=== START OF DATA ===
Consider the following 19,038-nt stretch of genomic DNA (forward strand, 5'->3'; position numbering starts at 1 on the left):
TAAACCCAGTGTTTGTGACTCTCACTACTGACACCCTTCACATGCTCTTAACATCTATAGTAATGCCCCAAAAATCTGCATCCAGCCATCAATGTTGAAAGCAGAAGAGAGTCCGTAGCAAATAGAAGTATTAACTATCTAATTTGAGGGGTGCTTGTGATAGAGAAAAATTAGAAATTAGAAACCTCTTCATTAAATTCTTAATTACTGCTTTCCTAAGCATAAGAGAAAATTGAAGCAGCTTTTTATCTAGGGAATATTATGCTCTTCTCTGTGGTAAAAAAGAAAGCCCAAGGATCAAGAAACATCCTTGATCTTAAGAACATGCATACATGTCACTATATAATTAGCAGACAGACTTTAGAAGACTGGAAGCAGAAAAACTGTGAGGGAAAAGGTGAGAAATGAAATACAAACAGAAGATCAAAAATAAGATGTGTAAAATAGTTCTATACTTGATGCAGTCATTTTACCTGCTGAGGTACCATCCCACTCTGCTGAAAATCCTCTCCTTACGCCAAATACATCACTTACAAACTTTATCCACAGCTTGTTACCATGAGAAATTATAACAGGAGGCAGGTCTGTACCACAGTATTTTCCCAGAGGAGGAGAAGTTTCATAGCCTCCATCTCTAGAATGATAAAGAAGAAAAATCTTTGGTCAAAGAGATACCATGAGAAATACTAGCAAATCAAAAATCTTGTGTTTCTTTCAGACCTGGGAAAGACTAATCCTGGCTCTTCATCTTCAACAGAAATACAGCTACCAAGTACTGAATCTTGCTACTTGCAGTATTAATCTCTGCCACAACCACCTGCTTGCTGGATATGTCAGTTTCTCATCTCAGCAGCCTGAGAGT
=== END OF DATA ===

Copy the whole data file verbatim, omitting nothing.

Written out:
Consider the following 19,038-nt stretch of genomic DNA (forward strand, 5'->3'; position numbering starts at 1 on the left):
TAAACCCAGTGTTTGTGACTCTCACTACTGACACCCTTCACATGCTCTTAACATCTATAGTAATGCCCCAAAAATCTGCATCCAGCCATCAATGTTGAAAGCAGAAGAGAGTCCGTAGCAAATAGAAGTATTAACTATCTAATTTGAGGGGTGCTTGTGATAGAGAAAAATTAGAAATTAGAAACCTCTTCATTAAATTCTTAATTACTGCTTTCCTAAGCATAAGAGAAAATTGAAGCAGCTTTTTATCTAGGGAATATTATGCTCTTCTCTGTGGTAAAAAAGAAAGCCCAAGGATCAAGAAACATCCTTGATCTTAAGAACATGCATACATGTCACTATATAATTAGCAGACAGACTTTAGAAGACTGGAAGCAGAAAAACTGTGAGGGAAAAGGTGAGAAATGAAATACAAACAGAAGATCAAAAATAAGATGTGTAAAATAGTTCTATACTTGATGCAGTCATTTTACCTGCTGAGGTACCATCCCACTCTGCTGAAAATCCTCTCCTTACGCCAAATACATCACTTACAAACTTTATCCACAGCTTGTTACCATGAGAAATTATAACAGGAGGCAGGTCTGTACCACAGTATTTTCCCAGAGGAGGAGAAGTTTCATAGCCTCCATCTCTAGAATGATAAAGAAGAAAAATCTTTGGTCAAAGAGATACCATGAGAAATACTAGCAAATCAAAAATCTTGTGTTTCTTTCAGACCTGGGAAAGACTAATCCTGGCTCTTCATCTTCAACAGAAATACAGCTACCAAGTACTGAATCTTGCTACTTGCAGTATTAATCTCTGCCACAACCACCTGCTTGCTGGATATGTCAGTTTCTCATCTCAGCAGCCTGAGAGT